North Jesmond Avenue, Jesmond, Newcastle upon Tyne NE2
A solid and well-detailed neo-Romanesque design of the 1920s, showing some Byzantine influences, which makes a positive contribution to the Jesmond Conservation Area, and forms part of the setting of Jesmond Towers, a grade II* house. The church contains some fittings of note, including painted panels in the sanctuary by Fr J. Coppejans and stained glass by Harry Clarke.
The medieval village of Jesmond grew rapidly in the nineteenth century as a prosperous suburb of Newcastle, as trams and trains made it easy to travel to the commercial centre. The industrialist Charles Mitchell enlarged his house, Jesmond Towers, and built the Arts and Crafts set-piece, St George’s Anglican church (grade I).
The first Catholic church was an iron church, opened in 1903. It was replaced by the present permanent building by W.E. Fenwicke of Dunn, Hansom & Fenwicke, which opened in 1929. This included an elaborate marble Classical high altar, with a domed tabernacle throne as its centrepiece. The altar, pulpit and marble communion rails were removed in post-Vatican II reordering, by David Brown of Newcastle (elements of the altar were incorporated in the new forward altar, and parts of the pulpit in a new ambo). The church was consecrated on 27 September 1979. Further alterations at the west end were carried out by John Curtis of Napper Architects in the 1990s.
The church is orientated north-south; this description follows conventional liturgical orientation.
A brick building with ashlar dressings and slated roofs, in a free Romanesque style, consisting of aisled nave with western narthex and northern baptistery, and apsidal sanctuary with flanking chapels. Steps and a ramp lead to a west porch with a projecting door, with renewed double boarded doors in a moulded brick arch, flanked by small windows. Above the porch is a large window, with elaborate glazing in the window head above a large crucifix set in front of the glass. The steep west gable has stone coping and a cross finial. The returns have single-bay projections, square at the south with a side door, that to the north (baptistery) with an apse. The five-bay nave has round-arched clerestory windows, with moulded brick surrounds, set in recessed panels. The aisles have pent roofs over paired windows. The east gable has an apse under a semi-conical roof.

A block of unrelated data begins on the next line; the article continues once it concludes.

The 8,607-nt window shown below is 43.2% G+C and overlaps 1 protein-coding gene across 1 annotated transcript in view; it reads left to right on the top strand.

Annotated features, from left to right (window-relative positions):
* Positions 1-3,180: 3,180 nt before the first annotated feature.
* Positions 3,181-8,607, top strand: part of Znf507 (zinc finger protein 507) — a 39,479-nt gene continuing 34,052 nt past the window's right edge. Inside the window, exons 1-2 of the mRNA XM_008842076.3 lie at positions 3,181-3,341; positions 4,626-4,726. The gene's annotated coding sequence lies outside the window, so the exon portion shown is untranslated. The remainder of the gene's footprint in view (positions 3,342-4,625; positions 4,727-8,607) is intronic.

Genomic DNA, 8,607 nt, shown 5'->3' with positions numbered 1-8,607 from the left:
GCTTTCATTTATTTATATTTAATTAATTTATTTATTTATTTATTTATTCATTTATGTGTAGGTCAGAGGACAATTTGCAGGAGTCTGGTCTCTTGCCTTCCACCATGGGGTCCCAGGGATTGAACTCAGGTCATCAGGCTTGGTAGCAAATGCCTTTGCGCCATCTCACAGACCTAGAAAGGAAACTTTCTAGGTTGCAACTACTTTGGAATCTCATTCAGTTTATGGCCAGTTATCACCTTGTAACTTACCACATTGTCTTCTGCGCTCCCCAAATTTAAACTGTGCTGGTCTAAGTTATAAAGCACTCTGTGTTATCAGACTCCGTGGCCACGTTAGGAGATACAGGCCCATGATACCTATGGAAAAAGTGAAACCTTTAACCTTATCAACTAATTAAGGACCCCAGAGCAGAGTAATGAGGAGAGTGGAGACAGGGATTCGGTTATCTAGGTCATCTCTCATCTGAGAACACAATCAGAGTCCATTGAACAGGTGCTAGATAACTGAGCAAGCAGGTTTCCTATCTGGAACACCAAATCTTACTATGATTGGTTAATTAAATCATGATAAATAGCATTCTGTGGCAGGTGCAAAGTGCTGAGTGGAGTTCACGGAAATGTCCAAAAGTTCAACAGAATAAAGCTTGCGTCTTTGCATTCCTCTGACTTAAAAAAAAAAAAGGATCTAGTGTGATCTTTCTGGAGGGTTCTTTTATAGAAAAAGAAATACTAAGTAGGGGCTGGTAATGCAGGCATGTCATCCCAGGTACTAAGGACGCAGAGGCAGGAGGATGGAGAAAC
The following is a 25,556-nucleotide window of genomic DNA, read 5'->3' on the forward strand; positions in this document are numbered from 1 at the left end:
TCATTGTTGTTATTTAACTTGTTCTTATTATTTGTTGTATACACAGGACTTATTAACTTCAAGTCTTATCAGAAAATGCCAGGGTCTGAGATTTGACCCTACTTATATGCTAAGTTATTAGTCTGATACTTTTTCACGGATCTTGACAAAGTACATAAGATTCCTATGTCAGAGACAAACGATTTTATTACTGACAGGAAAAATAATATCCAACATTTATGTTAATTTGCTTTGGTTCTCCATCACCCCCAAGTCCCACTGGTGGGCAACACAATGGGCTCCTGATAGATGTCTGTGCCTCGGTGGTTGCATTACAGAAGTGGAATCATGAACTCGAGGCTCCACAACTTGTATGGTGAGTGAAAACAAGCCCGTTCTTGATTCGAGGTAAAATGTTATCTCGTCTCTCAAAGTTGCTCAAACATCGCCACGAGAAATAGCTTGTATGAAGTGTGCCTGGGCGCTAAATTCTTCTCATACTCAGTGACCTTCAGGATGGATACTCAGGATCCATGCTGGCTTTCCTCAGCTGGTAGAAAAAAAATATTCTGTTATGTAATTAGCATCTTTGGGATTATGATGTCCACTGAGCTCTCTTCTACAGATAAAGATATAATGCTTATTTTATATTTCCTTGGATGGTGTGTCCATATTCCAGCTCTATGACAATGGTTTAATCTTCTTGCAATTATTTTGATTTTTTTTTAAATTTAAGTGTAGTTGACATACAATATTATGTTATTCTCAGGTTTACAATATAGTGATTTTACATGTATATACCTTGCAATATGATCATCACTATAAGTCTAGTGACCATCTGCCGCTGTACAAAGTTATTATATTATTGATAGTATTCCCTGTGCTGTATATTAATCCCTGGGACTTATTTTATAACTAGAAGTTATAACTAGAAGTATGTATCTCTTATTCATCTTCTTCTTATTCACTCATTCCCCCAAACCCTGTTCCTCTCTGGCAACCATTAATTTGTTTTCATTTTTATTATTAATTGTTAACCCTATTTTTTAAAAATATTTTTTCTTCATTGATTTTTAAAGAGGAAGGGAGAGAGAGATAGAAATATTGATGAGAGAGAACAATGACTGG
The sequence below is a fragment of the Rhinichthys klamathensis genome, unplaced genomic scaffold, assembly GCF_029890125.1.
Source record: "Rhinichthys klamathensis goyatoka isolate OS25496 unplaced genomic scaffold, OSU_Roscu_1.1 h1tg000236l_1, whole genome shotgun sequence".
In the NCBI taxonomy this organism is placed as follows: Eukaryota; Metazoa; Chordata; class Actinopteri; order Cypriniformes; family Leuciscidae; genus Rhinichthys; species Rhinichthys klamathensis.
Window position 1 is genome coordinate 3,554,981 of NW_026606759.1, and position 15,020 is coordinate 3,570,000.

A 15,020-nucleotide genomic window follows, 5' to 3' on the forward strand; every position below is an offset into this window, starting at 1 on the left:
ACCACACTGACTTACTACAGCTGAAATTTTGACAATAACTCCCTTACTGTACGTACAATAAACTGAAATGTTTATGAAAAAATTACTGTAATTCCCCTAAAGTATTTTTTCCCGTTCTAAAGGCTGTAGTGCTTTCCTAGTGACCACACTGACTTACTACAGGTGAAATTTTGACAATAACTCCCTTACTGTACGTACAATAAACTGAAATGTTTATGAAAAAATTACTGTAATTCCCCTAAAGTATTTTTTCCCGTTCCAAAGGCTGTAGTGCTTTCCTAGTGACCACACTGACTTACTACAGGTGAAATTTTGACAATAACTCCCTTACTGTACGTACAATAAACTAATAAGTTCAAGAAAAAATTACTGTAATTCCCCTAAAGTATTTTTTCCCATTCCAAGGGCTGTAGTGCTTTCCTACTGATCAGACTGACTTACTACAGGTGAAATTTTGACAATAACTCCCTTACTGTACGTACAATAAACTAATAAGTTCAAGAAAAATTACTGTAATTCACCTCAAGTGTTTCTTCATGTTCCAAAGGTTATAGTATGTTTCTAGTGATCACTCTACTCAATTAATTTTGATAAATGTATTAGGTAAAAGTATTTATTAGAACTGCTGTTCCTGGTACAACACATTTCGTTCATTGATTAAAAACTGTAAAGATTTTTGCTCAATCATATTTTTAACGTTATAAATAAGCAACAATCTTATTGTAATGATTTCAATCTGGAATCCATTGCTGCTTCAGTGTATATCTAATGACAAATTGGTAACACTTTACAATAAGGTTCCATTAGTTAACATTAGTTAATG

Inside, the roof has boarded panels and recessed lights. The walls are of painted plaster, and the aisle arcades have brick arches on stone piers composed of vertically-tooled drums of varying depth. Flanking the sanctuary are paired stone arches, forming a passage on the north side, now fitted as a weekday chapel, and at the south side filled by a wrought iron screen for the richly-decorated chapel of Our Lady. The Crucifix in the day chapel bears a corpus which survives from the 1903 ‘tin’ church. One step leads to the sanctuary, three to the marble chest altar incorporating a low relief panel of the Last Supper (from the old high altar), and three within the narrower chancel arch to the tabernacle stand (site of the old high altar). The deep brick chancel arch rises from stone quoins and tall stone half-columns with Byzantine capitals. The sanctuary apse is lined with elaborate hardwood timber panelling incorporating nine arched panels, the central one (formerly with the tabernacle throne in front) now bearing a cross with decorative lettering winding round it, the others with Dutch paintings of martyrs and saints (north-south: Thomas Becket, Thomas More, Margaret Clitheroe, Angel Gabriel; George, Margaret of Scotland, John Fisher, Cuthbert), below a half-dome. The wood-panelled polygonal ambo with images of the four evangelists was made from the former pulpit. It is Dutch work, signed and dated Fr (J) Coppejans, 1932. These, the apse panels and the Stations of the Cross are all by the same hand. The south aisle of the chancel is the Lady Chapel, with marble altar and reredos and rich blue and gold mosaic decoration.
At the west end, in front of the door, the font has four marble columns supporting the stone bowl. There is a west organ gallery, the stair reached from a door in the aisle. In the 1990s John Curtis of Napper Architects (Newcastle) designed new doors for the main entrance and the narthex with accessible lavatory and repository. The glass screen to the repository has a stained glass panel of the Nativity that had been handed in to the presbytery in the 1970s, having been had been taken from a church near an unnamed battlefield during the First World War.
Many windows in the church contain stained glass, including a notable Risen Christ by Harry Clarke, commemorating the Shaw and McKeon families, in the south aisle near the Lady Chapel.
Peter Furlonger carved the lettering on the sanctuary cross and the inscription that runs round the apse above the panels. He also engraved the glass bowls for the holy water stoups and the font.
Architect: Dunn, Hansom & Fenwicke
Original Date: 1929
Conservation Area: Yes
Listed Grade: Not Listed